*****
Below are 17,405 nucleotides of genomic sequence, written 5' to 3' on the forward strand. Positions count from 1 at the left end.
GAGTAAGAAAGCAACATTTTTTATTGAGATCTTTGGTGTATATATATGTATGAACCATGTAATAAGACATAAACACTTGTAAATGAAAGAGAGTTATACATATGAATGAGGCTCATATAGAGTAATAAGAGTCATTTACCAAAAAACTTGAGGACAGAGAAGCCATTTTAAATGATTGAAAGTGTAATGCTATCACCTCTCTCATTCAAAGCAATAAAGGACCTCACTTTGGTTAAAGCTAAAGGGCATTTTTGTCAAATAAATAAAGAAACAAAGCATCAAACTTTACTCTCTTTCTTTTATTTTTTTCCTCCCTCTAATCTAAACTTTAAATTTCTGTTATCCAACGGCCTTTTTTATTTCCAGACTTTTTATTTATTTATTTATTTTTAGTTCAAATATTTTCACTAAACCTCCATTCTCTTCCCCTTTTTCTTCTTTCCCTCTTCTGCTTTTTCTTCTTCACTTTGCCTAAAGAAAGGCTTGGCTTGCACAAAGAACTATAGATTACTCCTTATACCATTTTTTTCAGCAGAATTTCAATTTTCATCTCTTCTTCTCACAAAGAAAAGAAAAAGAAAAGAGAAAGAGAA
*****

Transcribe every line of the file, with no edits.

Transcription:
Below are 17,405 nucleotides of genomic sequence, written 5' to 3' on the forward strand. Positions count from 1 at the left end.
GAGTAAGAAAGCAACATTTTTTATTGAGATCTTTGGTGTATATATATGTATGAACCATGTAATAAGACATAAACACTTGTAAATGAAAGAGAGTTATACATATGAATGAGGCTCATATAGAGTAATAAGAGTCATTTACCAAAAAACTTGAGGACAGAGAAGCCATTTTAAATGATTGAAAGTGTAATGCTATCACCTCTCTCATTCAAAGCAATAAAGGACCTCACTTTGGTTAAAGCTAAAGGGCATTTTTGTCAAATAAATAAAGAAACAAAGCATCAAACTTTACTCTCTTTCTTTTATTTTTTTCCTCCCTCTAATCTAAACTTTAAATTTCTGTTATCCAACGGCCTTTTTTATTTCCAGACTTTTTATTTATTTATTTATTTTTAGTTCAAATATTTTCACTAAACCTCCATTCTCTTCCCCTTTTTCTTCTTTCCCTCTTCTGCTTTTTCTTCTTCACTTTGCCTAAAGAAAGGCTTGGCTTGCACAAAGAACTATAGATTACTCCTTATACCATTTTTTTCAGCAGAATTTCAATTTTCATCTCTTCTTCTCACAAAGAAAAGAAAAAGAAAAGAGAAAGAGAA